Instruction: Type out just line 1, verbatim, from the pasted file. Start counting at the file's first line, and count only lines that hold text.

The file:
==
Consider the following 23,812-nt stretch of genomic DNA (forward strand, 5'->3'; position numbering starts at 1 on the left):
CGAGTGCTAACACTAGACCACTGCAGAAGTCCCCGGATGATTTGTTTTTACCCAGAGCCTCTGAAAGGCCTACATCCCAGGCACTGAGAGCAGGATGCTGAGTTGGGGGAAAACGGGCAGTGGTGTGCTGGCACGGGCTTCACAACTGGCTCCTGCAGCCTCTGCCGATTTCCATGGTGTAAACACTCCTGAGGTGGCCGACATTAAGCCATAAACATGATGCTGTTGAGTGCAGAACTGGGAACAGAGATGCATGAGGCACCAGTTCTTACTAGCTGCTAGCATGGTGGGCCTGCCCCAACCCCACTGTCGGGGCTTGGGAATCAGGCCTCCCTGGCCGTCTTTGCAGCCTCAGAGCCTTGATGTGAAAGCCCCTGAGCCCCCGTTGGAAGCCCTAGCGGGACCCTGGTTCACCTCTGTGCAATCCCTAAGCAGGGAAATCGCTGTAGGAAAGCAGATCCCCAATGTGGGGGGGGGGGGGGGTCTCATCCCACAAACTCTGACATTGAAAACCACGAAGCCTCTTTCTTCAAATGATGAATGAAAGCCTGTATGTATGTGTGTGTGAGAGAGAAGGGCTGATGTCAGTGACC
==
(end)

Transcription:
Consider the following 23,812-nt stretch of genomic DNA (forward strand, 5'->3'; position numbering starts at 1 on the left):